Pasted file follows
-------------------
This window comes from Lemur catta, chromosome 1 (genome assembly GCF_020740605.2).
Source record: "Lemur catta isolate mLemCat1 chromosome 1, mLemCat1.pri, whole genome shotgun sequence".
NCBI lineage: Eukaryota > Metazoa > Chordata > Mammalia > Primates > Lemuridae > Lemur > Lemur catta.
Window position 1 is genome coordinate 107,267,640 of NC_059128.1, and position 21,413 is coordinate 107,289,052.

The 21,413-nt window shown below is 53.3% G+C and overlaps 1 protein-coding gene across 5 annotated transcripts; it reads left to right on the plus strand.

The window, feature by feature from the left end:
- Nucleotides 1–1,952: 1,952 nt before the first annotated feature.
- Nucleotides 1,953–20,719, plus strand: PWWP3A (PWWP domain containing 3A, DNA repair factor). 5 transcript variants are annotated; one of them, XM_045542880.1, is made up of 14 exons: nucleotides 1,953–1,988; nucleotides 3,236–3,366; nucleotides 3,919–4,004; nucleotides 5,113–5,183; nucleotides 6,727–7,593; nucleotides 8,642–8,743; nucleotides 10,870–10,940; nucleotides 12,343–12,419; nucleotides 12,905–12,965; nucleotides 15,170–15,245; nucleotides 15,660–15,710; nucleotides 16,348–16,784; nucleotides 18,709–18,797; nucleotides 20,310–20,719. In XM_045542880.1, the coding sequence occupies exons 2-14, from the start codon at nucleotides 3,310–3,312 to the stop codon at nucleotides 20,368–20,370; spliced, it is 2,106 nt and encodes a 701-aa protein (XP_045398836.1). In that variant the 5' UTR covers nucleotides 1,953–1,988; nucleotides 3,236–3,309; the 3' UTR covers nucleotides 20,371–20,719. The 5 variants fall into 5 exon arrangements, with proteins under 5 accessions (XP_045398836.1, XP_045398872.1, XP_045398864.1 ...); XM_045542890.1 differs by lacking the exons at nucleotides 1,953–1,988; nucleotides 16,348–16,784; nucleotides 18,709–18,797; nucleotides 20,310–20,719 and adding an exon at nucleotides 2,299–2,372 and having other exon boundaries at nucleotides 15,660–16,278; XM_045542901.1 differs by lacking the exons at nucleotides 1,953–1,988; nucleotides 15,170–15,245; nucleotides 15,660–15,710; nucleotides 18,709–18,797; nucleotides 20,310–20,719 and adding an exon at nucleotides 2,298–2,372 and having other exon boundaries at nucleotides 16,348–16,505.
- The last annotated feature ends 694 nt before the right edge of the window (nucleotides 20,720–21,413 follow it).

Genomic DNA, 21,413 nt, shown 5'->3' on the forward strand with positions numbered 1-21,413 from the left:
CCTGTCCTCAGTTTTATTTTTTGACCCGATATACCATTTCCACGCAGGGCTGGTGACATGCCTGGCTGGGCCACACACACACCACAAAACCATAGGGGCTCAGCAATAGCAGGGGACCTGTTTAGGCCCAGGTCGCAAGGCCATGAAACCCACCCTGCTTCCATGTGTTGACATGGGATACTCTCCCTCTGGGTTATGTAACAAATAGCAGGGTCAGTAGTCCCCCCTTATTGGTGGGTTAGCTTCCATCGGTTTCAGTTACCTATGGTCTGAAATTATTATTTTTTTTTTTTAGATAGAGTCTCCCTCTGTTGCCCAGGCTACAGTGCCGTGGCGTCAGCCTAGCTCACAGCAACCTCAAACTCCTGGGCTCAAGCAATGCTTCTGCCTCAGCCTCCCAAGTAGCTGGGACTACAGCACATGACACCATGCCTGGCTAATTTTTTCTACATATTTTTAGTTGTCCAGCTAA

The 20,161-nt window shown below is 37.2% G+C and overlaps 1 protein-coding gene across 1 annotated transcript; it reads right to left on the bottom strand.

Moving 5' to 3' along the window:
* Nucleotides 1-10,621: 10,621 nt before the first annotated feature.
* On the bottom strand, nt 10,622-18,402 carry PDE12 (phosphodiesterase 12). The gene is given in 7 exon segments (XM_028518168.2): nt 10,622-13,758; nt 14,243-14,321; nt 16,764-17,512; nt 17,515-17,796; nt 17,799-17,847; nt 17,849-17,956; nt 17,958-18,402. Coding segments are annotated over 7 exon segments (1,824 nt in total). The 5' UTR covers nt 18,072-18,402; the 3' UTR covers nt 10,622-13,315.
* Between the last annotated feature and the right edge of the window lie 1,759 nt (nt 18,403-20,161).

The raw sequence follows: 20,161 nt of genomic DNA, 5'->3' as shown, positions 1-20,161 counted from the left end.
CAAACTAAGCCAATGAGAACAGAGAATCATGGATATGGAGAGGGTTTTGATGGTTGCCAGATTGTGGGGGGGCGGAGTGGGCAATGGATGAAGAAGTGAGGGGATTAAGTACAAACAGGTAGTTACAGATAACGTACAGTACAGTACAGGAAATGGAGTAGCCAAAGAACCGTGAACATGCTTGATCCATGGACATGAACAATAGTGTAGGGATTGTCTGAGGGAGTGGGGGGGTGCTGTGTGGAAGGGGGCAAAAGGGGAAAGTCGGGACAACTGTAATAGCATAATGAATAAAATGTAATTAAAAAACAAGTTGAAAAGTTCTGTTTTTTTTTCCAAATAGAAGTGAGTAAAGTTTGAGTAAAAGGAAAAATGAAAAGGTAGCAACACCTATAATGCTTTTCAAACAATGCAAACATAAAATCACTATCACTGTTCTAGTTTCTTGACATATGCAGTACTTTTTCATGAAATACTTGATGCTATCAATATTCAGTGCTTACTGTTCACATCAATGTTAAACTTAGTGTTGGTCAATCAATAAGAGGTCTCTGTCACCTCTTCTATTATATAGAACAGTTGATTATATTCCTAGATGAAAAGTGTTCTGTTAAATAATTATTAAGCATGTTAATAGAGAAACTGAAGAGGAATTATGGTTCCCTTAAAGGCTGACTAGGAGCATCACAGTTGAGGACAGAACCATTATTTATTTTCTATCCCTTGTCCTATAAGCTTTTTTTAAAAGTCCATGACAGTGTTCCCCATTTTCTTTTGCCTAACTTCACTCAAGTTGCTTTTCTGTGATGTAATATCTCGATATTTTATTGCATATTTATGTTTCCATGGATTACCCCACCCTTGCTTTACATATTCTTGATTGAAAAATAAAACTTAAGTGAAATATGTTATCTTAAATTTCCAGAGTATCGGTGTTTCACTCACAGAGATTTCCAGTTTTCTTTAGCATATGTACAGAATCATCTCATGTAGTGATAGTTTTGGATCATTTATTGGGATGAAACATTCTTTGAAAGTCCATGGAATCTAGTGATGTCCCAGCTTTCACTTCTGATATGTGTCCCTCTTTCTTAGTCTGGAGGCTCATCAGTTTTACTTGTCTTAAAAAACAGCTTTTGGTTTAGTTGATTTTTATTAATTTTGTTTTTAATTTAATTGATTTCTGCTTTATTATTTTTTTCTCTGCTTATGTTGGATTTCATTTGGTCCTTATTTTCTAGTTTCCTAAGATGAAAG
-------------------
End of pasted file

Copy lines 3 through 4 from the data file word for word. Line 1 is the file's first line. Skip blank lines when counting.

NCBI lineage: Eukaryota > Metazoa > Chordata > Mammalia > Primates > Lemuridae > Lemur > Lemur catta.
Window position 1 is genome coordinate 107,267,640 of NC_059128.1, and position 21,413 is coordinate 107,289,052.